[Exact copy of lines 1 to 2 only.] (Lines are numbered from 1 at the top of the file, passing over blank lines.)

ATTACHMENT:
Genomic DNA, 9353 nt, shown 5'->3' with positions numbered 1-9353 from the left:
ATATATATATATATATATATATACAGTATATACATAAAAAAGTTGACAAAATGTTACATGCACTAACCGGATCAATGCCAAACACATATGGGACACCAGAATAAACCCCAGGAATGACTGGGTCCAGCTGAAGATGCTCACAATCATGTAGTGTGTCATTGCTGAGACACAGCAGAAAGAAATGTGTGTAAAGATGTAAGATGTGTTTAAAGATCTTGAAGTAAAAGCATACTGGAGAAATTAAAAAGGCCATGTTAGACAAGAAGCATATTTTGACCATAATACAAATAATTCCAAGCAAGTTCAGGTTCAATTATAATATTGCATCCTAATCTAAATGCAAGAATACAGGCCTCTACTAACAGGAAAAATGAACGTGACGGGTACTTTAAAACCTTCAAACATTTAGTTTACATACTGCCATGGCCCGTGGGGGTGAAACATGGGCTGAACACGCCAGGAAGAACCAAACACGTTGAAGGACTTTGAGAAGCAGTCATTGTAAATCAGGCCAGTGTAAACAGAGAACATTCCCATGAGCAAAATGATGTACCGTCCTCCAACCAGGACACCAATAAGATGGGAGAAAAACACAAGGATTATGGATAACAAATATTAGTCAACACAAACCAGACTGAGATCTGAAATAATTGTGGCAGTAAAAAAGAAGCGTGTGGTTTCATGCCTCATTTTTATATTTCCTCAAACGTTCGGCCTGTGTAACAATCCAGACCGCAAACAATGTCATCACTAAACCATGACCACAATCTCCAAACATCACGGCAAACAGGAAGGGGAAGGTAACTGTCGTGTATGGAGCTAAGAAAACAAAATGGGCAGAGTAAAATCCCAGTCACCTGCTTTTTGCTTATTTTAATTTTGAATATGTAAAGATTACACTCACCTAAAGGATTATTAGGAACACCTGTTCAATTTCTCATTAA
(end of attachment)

Genomic DNA, 9353 nt, shown 5'->3' with positions numbered 1-9353 from the left:
ATATATATATATATATATATATACAGTATATACATAAAAAAGTTGACAAAATGTTACATGCACTAACCGGATCAATGCCAAACACATATGGGACACCAGAATAAACCCCAGGAATGACTGGGTCCAGCTGAAGATGCTCACAATCATGTAGTGTGTCATTGCTGAGACACAGCAGAAAGAAATGTGTGTAAAGATGTAAGATGTGTTTAAAGATCTTGAAGTAAAAGCATACTGGAGAAATTAAAAAGGCCATGTTAGACAAGAAGCATATTTTGACCATAATACAAATAATTCCAAGCAAGTTCAGGTTCAATTATAATATTGCATCCTAATCTAAATGCAAGAATACAGGCCTCTACTAACAGGAAAAATGAACGTGACGGGTACTTTAAAACCTTCAAACATTTAGTTTACATACTGCCATGGCCCGTGGGGGTGAAACATGGGCTGAACACGCCAGGAAGAACCAAACACGTTGAAGGACTTTGAGAAGCAGTCATTGTAAATCAGGCCAGTGTAAACAGAGAACATTCCCATGAGCAAAATGATGTACCGTCCTCCAACCAGGACACCAATAAGATGGGAGAAAAACACAAGGATTATGGATAACAAATATTAGTCAACACAAACCAGACTGAGATCTGAAATAATTGTGGCAGTAAAAAAGAAGCGTGTGGTTTCATGCCTCATTTTTATATTTCCTCAAACGTTCGGCCTGTGTAACAATCCAGACCGCAAACAATGTCATCACTAAACCATGACCACAATCTCCAAACATCACGGCAAACAGGAAGGGGAAGGTAACTGTCGTGTATGGAGCTAAGAAAACAAAATGGGCAGAGTAAAATCCCAGTCACCTGCTTTTTGCTTATTTTAATTTTGAATATGTAAAGATTACACTCACCTAAAGGATTATTAGGAACACCTGTTCAATTTCTCATTAA